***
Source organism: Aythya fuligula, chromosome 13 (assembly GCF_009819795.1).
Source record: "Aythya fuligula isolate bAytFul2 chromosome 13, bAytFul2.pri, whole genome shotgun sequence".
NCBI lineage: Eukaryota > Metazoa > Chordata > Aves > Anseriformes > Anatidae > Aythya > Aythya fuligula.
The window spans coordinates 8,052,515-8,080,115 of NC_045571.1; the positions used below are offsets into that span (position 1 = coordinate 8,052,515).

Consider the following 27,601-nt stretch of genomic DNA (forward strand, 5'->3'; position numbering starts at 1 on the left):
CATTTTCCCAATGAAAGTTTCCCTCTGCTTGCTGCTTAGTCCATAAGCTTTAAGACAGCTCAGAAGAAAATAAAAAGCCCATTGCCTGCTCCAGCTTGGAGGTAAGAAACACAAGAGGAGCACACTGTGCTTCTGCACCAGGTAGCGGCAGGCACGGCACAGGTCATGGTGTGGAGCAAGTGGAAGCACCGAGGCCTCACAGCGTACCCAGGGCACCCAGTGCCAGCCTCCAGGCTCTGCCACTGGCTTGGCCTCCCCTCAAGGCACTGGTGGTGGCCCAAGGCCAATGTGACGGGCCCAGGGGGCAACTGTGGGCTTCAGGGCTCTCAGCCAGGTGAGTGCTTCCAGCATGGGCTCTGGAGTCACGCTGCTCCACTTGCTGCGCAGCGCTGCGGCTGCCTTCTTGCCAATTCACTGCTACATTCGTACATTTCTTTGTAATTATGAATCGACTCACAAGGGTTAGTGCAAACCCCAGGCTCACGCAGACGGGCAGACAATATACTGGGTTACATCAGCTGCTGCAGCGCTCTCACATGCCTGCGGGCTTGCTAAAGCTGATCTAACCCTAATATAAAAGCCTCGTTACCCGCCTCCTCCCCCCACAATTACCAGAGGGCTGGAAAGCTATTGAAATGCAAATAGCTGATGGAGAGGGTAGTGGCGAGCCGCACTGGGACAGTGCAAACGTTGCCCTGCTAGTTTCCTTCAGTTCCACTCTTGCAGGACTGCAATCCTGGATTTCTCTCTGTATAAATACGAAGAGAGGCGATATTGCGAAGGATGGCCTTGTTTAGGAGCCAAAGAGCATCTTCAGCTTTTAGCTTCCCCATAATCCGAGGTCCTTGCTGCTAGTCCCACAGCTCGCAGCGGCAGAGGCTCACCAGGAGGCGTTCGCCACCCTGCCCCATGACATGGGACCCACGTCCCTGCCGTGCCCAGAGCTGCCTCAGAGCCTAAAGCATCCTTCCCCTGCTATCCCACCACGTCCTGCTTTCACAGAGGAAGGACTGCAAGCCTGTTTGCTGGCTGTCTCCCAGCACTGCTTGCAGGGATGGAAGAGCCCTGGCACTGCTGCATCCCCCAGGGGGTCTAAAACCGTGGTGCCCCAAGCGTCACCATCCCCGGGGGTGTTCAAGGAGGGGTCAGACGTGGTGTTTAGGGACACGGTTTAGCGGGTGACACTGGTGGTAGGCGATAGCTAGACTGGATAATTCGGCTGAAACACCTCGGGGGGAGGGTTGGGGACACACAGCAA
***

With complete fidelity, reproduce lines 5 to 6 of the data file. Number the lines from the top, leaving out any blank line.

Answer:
Consider the following 27,601-nt stretch of genomic DNA (forward strand, 5'->3'; position numbering starts at 1 on the left):
CATTTTCCCAATGAAAGTTTCCCTCTGCTTGCTGCTTAGTCCATAAGCTTTAAGACAGCTCAGAAGAAAATAAAAAGCCCATTGCCTGCTCCAGCTTGGAGGTAAGAAACACAAGAGGAGCACACTGTGCTTCTGCACCAGGTAGCGGCAGGCACGGCACAGGTCATGGTGTGGAGCAAGTGGAAGCACCGAGGCCTCACAGCGTACCCAGGGCACCCAGTGCCAGCCTCCAGGCTCTGCCACTGGCTTGGCCTCCCCTCAAGGCACTGGTGGTGGCCCAAGGCCAATGTGACGGGCCCAGGGGGCAACTGTGGGCTTCAGGGCTCTCAGCCAGGTGAGTGCTTCCAGCATGGGCTCTGGAGTCACGCTGCTCCACTTGCTGCGCAGCGCTGCGGCTGCCTTCTTGCCAATTCACTGCTACATTCGTACATTTCTTTGTAATTATGAATCGACTCACAAGGGTTAGTGCAAACCCCAGGCTCACGCAGACGGGCAGACAATATACTGGGTTACATCAGCTGCTGCAGCGCTCTCACATGCCTGCGGGCTTGCTAAAGCTGATCTAACCCTAATATAAAAGCCTCGTTACCCGCCTCCTCCCCCCACAATTACCAGAGGGCTGGAAAGCTATTGAAATGCAAATAGCTGATGGAGAGGGTAGTGGCGAGCCGCACTGGGACAGTGCAAACGTTGCCCTGCTAGTTTCCTTCAGTTCCACTCTTGCAGGACTGCAATCCTGGATTTCTCTCTGTATAAATACGAAGAGAGGCGATATTGCGAAGGATGGCCTTGTTTAGGAGCCAAAGAGCATCTTCAGCTTTTAGCTTCCCCATAATCCGAGGTCCTTGCTGCTAGTCCCACAGCTCGCAGCGGCAGAGGCTCACCAGGAGGCGTTCGCCACCCTGCCCCATGACATGGGACCCACGTCCCTGCCGTGCCCAGAGCTGCCTCAGAGCCTAAAGCATCCTTCCCCTGCTATCCCACCACGTCCTGCTTTCACAGAGGAAGGACTGCAAGCCTGTTTGCTGGCTGTCTCCCAGCACTGCTTGCAGGGATGGAAGAGCCCTGGCACTGCTGCATCCCCCAGGGGGTCTAAAACCGTGGTGCCCCAAGCGTCACCATCCCCGGGGGTGTTCAAGGAGGGGTCAGACGTGGTGTTTAGGGACACGGTTTAGCGGGTGACACTGGTGGTAGGCGATAGCTAGACTGGATAATTCGGCTGAAACACCTCGGGGGGAGGGTTGGGGACACACAGCAA